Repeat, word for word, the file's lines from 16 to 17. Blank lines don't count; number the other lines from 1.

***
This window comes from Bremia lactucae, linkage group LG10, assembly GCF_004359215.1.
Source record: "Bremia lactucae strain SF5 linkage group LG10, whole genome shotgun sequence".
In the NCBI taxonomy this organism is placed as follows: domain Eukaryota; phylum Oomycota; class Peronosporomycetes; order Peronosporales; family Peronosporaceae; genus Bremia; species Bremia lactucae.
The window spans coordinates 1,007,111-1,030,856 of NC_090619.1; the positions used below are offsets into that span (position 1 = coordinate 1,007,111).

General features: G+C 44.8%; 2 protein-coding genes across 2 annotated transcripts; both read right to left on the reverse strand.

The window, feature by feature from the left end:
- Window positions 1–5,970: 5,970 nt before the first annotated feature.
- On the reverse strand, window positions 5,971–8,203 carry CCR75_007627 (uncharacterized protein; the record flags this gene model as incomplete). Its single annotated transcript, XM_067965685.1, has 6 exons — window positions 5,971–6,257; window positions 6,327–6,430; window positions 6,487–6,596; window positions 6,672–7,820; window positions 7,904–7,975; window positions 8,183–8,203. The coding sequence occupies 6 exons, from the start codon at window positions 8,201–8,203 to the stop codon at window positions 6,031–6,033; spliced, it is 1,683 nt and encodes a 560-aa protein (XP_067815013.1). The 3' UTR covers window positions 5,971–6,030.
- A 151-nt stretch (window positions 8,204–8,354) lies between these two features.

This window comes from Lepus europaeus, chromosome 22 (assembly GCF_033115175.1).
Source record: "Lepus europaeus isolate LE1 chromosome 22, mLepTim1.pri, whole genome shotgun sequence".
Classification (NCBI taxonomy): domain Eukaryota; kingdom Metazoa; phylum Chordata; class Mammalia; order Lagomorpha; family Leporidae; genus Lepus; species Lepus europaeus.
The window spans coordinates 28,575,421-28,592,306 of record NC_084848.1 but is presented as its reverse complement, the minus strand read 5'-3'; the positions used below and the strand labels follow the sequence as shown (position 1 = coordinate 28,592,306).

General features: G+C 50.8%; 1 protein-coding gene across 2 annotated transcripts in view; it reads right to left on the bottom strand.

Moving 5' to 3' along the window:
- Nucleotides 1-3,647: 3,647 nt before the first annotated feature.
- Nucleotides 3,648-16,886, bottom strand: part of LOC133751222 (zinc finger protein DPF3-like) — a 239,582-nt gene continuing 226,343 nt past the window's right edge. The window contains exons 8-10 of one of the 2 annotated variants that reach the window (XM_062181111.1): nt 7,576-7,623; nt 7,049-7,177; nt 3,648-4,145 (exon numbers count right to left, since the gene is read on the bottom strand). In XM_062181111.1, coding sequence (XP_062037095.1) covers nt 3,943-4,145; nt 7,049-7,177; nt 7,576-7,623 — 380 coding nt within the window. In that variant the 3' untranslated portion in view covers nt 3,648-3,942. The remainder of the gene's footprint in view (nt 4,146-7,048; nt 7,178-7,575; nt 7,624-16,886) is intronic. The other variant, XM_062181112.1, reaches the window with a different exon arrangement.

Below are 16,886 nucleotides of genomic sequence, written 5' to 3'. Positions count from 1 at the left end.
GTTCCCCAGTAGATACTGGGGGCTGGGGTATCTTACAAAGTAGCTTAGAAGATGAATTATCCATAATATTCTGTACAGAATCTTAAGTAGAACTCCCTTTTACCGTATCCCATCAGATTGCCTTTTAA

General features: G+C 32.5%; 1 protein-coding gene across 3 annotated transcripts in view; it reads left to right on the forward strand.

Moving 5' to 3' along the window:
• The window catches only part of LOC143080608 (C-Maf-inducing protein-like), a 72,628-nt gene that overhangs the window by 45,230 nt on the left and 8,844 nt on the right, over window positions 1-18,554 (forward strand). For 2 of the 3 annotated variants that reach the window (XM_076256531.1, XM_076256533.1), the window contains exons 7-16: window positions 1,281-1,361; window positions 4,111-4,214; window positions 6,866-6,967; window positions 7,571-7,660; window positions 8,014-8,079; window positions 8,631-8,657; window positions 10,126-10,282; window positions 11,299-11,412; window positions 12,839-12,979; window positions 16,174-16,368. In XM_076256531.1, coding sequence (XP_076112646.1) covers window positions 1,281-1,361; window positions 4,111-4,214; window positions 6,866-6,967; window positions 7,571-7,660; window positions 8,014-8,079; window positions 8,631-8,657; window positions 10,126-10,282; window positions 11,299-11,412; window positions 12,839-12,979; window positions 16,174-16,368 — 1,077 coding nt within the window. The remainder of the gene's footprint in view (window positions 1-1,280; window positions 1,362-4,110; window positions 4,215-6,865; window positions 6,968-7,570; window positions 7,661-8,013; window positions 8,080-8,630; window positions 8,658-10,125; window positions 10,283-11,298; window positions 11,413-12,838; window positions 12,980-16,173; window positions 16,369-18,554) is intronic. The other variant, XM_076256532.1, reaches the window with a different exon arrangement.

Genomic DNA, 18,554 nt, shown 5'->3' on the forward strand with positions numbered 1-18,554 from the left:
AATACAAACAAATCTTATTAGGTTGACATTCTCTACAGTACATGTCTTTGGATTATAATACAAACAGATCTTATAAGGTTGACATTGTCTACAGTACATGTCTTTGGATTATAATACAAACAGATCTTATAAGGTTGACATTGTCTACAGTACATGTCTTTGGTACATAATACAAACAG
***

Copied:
- Nucleotides 1-3,647: 3,647 nt before the first annotated feature.
- Nucleotides 3,648-16,886, bottom strand: part of LOC133751222 (zinc finger protein DPF3-like) — a 239,582-nt gene continuing 226,343 nt past the window's right edge. The window contains exons 8-10 of one of the 2 annotated variants that reach the window (XM_062181111.1): nt 7,576-7,623; nt 7,049-7,177; nt 3,648-4,145 (exon numbers count right to left, since the gene is read on the bottom strand). In XM_062181111.1, coding sequence (XP_062037095.1) covers nt 3,943-4,145; nt 7,049-7,177; nt 7,576-7,623 — 380 coding nt within the window. In that variant the 3' untranslated portion in view covers nt 3,648-3,942. The remainder of the gene's footprint in view (nt 4,146-7,048; nt 7,178-7,575; nt 7,624-16,886) is intronic. The other variant, XM_062181112.1, reaches the window with a different exon arrangement.